Germans are world leaders in recycling, but one city has decided more needs to be done to protect the environment.
Kiel, a Baltic port known for its annual sailing regatta, last year became the first — and so far only — German municipality to sign up to the global “Zero Waste” initiative.
The ambitious goal of the city of nearly 250,000 is to eliminate waste, conserve and recover resources and not burn or bury them. It’s a recognition that waste management, anti-incineration, and reduced plastic production are vital to efforts to reduce the greenhouse gas emissions blamed for global warming.
“On the one hand, we are world champions at separating rubbish, but on the other the creation of plastic waste has not declined in any way, quite the contrary,” said Andreas von der Heydt, head of Kiel’s environmental protection agency.
“That means we really need to think about how we can avoid waste creation in the first place,” he said, citing “quite shocking” data showing surging global waste production.
The European Union adopted a “Circular Economy Package” in December 2015 designed to push member states away from a “‘take, make, use and throw away approach.” Last year, the bloc said that in 2016 alone, activities such as repair, reuse or recycling gave a boost worth almost 147 billion euros ($162 billion) to the economy and generated some 17.5 billion euros of investment.
The flow of materials accounts for more than half of emissions in OECD countries and reducing waste could help achieve the target of limiting temperature increases in the atmosphere to below 1.5 degrees Celsius, Zero Waste advocates say.
Other German cities are considering following Kiel’s lead. Munich Mayer Dieter Reiter said in October he wants the Bavarian capital to pursue Zero Waste “in the not too distant future.” Germany has a good deal of catching up to do. Around 300 municipalities in Italy, where Zero Waste Europe has its origins, have signed up, along with about 100 in Spain.
“We’ve all got those pictures of plastic-filled oceans in our heads,” Reiter said. “That’s why I wanted to know, as mayor, what we can do to in concrete terms to prevent waste from being generated in the first place.”
A European Environment Agency report published last week said that there is “still a long way to go to turn Europe into a truly circular economy” and it will require “long-term involvement at all levels, from member states, regions and cities, to businesses and citizens.”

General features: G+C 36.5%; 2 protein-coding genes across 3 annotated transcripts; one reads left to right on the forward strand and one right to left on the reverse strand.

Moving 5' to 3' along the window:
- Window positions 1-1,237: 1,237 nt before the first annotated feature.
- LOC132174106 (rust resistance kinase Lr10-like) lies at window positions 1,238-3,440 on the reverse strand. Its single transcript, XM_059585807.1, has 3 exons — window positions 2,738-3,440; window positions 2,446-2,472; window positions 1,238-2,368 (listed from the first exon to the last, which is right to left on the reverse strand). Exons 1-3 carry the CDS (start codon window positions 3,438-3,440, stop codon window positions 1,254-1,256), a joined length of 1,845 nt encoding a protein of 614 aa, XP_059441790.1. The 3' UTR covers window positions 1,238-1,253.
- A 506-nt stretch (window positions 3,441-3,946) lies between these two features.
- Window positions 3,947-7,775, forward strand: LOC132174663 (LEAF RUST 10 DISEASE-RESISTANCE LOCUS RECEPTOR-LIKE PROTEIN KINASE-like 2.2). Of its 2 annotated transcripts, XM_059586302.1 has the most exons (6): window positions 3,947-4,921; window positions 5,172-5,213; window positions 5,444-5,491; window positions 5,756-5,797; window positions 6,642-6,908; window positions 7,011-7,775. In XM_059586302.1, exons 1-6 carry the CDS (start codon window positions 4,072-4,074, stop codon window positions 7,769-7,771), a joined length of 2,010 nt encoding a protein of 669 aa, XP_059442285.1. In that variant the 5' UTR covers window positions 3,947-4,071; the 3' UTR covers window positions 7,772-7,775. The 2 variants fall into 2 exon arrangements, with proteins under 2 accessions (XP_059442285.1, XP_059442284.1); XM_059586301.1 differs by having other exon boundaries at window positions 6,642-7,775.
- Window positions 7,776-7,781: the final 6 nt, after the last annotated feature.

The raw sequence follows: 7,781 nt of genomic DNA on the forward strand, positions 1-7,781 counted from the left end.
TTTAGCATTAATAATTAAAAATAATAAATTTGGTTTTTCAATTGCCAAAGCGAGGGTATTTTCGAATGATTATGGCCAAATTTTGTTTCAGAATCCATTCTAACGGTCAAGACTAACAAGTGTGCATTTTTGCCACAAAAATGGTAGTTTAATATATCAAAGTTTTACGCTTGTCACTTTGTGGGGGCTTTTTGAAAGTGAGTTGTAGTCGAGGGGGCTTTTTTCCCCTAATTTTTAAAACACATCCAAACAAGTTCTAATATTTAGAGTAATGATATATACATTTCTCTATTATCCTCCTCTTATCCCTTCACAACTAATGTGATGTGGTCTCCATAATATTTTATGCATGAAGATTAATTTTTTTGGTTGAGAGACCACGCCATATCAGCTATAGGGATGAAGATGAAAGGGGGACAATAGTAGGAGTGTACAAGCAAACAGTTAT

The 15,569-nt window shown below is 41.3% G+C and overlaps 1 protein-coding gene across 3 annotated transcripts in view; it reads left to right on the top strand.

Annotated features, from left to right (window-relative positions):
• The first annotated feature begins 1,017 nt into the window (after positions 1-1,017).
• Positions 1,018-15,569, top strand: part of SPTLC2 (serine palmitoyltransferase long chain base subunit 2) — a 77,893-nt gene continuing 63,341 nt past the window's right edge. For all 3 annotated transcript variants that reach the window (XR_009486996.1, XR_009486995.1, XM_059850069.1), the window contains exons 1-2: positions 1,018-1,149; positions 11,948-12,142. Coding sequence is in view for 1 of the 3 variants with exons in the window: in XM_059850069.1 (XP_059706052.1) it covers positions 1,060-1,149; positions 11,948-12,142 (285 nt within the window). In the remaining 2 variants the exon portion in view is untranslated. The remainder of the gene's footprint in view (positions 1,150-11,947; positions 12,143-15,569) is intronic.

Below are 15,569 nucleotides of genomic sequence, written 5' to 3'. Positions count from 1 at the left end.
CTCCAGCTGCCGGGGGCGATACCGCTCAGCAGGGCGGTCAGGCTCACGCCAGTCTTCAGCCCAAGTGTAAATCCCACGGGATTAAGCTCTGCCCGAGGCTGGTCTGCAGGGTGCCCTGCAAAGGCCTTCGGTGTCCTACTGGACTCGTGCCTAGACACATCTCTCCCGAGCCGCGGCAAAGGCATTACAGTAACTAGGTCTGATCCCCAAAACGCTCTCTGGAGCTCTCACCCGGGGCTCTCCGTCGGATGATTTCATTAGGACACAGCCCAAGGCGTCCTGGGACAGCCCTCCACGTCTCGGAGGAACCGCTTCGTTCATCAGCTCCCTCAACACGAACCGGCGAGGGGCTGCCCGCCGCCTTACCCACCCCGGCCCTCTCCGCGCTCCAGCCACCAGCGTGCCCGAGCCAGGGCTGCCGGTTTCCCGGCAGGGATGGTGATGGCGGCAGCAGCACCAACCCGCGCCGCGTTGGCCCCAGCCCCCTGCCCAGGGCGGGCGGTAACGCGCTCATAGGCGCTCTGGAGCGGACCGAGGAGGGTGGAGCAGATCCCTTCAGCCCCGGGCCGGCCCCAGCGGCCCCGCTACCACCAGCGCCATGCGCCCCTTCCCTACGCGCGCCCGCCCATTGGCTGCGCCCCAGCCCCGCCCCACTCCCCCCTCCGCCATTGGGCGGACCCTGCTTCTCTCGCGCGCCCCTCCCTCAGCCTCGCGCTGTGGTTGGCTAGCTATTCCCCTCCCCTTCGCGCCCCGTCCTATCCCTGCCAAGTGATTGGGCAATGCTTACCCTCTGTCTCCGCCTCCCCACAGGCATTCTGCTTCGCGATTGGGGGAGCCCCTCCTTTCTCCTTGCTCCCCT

As well as trying to change people’s consumption habits, measures will include efforts to reduce packaging in stores and promote second-hand markets for things like furniture, textiles and construction materials.
Kiel has benefited from a know-how sharing partnership with San Francisco, an early convert to the “Zero Waste” concept, and advice from Germany’s Wuppertal Institute, which conducts research on sustainable development. Zero Waste Europe, which gets most of its funding from the EU, will oversee the city’s progress.
Von der Heydt said Germany has been relatively slow in adopting Zero Waste policies probably because of a widespread belief that enough is already being done through existing recycling programs. At 68%, Germany has the highest rate of recycling for municipal waste, according to the most-recent data, well above the EU average of 46%.
“Many people believe that our waste system in Germany is already very well developed and that it’s enough to maintain the status quo,” Von der Heydt said by telephone. “The system we have is such that it’s difficult to change tack in the short term.”
Jack McQuibban, cities program coordinator at Brussels-based Zero Waste Europe, said that many administrations need waste to feed incinerators to generate heat or energy — and a profit — for the local community.
“We need to challenge this idea that incineration or zero waste for landfill is actually zero waste. It’s not,” McQuibban said. “We haven’t been able to grow as much in Germany perhaps because of that and there’s a real opportunity there.”
— With assistance by Brian Parkin